Paper 36: The Life Carriers/ /Vorondadek Son

Paper 35          Paper 37

Introduction

Section 1: Origin and Nature of Life Carriers

p2: Nebadon etymology by Chris Halvorson: “the first (a) nebular (neb-) upland (don) (The local universe level is the local upland relative to the lowlands where mortals begin their ascension careers in the Milky Way spiral nebula.).” “don < O.E., dun = n., down = upland”

Melchizedek etymology by Chris Halvorson: “Heb., the king (malki) of righteousness (tsedheq) = U.B., the primary righteous expression (of a local universe descending Son)”

cross-references:

Section 2: The Life Carrier Worlds

p4In 1955 the general scientific community believed that human beings have forty-eight chromosomes; in 1956 researchers determined that there are, in fact, forty-six chromosomes. The sex cells are distinct from other (somatic) cells. This distinction, taken in light of the reference to the total number of “units of pattern control,” supports an interpretation of The Urantia Book that is consistent with the now universal acceptance of forty-six as the correct number of human chromosomes. 

The Urantia Book not only avoided supporting science that was incorrect at the time of publication, but also provided specific information that turned out to be consistent with what was about to be discovered shortly after its publication. See UBtheNEWS Chromosome Count Report.

From Wikipedia: A New Kind of Science is a best-selling, controversial book by Stephen Wolfram, published by his own company in 2002. It contains an empirical and systematic study of computational systems such as cellular automata. Wolfram calls these systems simple programs and argues that the scientific philosophy and methods appropriate for the study of simple programs are relevant to other fields of science.
Halbert Katzen: I believe this book has a lot to offer to the study of genetics.

p10Uversa etymology by Chris Halvorson: “the hub of the superuniverse that is the seventh expression of triune pattern (“U” is the 21st letter of the alphabet, and 21 equals 7 times 3. Hence, the headquarters worlds of the other superuniverses are Cversa, Fversa, Iversa, Lversa, Oversa, and Rversa. The “U” notation is also used in “Umajor the fifth” and “Uminor the third”.)” “versa = L., focus, hub (see endnote entitled “Versa”)”
“Verse:
masculine: metrical sequence of words (He wrote a verse.); also, versus (plaintiff versus defendant); feminine: poetical character (She wrote in verse.); also, vice versa (vice = in the place of another + versa = focus, hub)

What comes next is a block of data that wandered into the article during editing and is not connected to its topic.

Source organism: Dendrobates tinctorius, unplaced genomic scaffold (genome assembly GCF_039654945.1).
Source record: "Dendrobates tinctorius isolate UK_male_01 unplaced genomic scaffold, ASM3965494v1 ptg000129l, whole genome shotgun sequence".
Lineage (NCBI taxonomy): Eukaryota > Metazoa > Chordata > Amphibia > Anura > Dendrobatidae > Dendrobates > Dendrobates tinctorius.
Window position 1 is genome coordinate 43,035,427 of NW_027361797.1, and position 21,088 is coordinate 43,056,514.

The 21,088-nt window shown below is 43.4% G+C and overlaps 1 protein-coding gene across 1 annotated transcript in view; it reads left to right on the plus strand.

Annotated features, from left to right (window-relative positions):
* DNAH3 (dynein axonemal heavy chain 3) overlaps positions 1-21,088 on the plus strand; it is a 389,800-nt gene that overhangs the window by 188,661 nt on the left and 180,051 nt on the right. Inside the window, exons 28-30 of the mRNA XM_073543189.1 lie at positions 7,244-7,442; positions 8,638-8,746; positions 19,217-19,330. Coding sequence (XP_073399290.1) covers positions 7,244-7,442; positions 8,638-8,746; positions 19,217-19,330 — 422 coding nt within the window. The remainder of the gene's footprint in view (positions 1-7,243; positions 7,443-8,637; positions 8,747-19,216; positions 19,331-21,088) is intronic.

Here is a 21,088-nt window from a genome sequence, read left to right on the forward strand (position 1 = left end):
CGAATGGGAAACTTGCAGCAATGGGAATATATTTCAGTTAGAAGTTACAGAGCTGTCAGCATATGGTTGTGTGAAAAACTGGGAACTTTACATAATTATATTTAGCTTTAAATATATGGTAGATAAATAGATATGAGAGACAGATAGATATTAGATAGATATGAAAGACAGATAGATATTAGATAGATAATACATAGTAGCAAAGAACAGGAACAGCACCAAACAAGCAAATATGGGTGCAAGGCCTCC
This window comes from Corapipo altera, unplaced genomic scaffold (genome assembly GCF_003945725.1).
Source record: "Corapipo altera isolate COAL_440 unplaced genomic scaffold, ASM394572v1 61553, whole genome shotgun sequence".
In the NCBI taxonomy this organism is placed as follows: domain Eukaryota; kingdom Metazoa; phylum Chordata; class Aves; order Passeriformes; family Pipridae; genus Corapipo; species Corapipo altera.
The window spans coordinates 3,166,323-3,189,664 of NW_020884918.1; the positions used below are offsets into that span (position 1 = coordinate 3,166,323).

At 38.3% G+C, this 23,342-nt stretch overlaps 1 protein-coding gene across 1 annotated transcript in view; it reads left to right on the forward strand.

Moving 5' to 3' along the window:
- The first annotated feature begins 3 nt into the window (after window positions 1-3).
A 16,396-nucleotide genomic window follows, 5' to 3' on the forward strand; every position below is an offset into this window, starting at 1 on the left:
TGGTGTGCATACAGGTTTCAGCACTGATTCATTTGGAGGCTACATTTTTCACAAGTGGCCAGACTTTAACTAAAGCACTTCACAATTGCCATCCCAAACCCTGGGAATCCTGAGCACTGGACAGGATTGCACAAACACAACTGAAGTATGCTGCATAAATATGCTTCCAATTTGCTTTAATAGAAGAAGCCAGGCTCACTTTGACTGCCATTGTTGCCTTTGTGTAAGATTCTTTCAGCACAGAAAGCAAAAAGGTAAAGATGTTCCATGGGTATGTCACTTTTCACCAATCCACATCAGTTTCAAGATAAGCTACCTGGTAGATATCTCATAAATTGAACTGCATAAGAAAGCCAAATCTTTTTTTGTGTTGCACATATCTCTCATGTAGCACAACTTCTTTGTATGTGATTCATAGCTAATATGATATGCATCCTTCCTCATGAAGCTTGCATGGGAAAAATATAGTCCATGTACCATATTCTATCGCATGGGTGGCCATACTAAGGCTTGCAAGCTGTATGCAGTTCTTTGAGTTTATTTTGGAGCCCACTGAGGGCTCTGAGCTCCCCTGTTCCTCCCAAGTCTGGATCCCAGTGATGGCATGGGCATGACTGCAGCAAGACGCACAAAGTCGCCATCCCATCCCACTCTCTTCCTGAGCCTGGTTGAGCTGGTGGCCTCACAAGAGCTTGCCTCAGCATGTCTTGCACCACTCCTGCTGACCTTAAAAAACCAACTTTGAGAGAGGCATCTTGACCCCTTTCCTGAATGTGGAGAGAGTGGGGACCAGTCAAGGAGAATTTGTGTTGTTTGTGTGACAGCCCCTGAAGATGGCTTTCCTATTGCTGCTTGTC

“Versa is the nondirectional aspect of “a turning”, that is, the hub; while versus is the directional aspect, the rotation.”

Havona etymology by Chris Halvorson: “the “new heaven” (Rev:21.1).” “-a = L. noun suffix (first declension, nominative) = U.B., general noun suffix, used to indicate the additional specific meanings of the coined name”

p1148: In 1955 the general scientific community believed that human beings have forty-eight chromosomes; in 1956 researchers determined that there are, in fact, forty-six chromosomes. The sex cells are distinct from other (somatic) cells. This distinction, taken in light of the reference to the total number of “units of pattern control,” supports an interpretation of The Urantia Book that is consistent with the now universal acceptance of forty-six as the correct number of human chromosomes. 

The Urantia Book not only avoided supporting science that was incorrect at the time of publication, but also provided specific information that turned out to be consistent with what was about to be discovered shortly after its publication. See UBtheNEWS Chromosome Count Report.

Orvonton etymology by Chris Halvorson: “the out-dwelling town (The superuniverse domain is the dwelling place for ascending mortals that is outside of the local universe domain, and the seventh Paradise satellite of the Infinite Spirit is the hometown for “the reunions of the struggles and triumphs of the ascendant career” [17:1.9].).” “ton < O.E., tun = town” “or- = O.E., out” “von < M.E., wone = dwelling, dwelling place, domain”

Urantia etymology by Chris Halvorson: “specific: Urantia = (y)our heavenly place (i.e., in the cosmos)” “-tia = noun-forming suffix < -t- of L. past participle stem + -ia (cf., -tion and -ion)” “U.B.: “-tia” is indicative of impersonal, while “-ia” is more personal”

cross-references:

Section 3: Life Transplantation

p6subsequently add any thing new or supplemental: Tigran Aivazian comments, “The compound word is the correct choice in this case. The sentence simply does not read well if, to test an alternative hypothesis, the assumption is made that the two-word format was chosen by the author for emphasis (which, to this editor, is the only discernible rationale for the two-word form).”

cross-references:

Section 4: Melchizedek Life Carriers

cross-references:

Section 5: The Seven Adjutant Mind-Spirits

cross-references:

p8fidelity is used seven times: (17:6.5), (22:2.2), (33:3.5), (83:8.8), (117:7.7), (140:8.20).

Section 6: Living Forces

p8Vorondadek etymology by Chris Halvorson: “the very (vor-) father (da) – like (on) expression (-dek), paralleling the designation “Constellation Father”.” “-dek < Heb., -dheq = noun-forming suffix (cf., -ness)”

cross-references:

Etymologies:

Maps:

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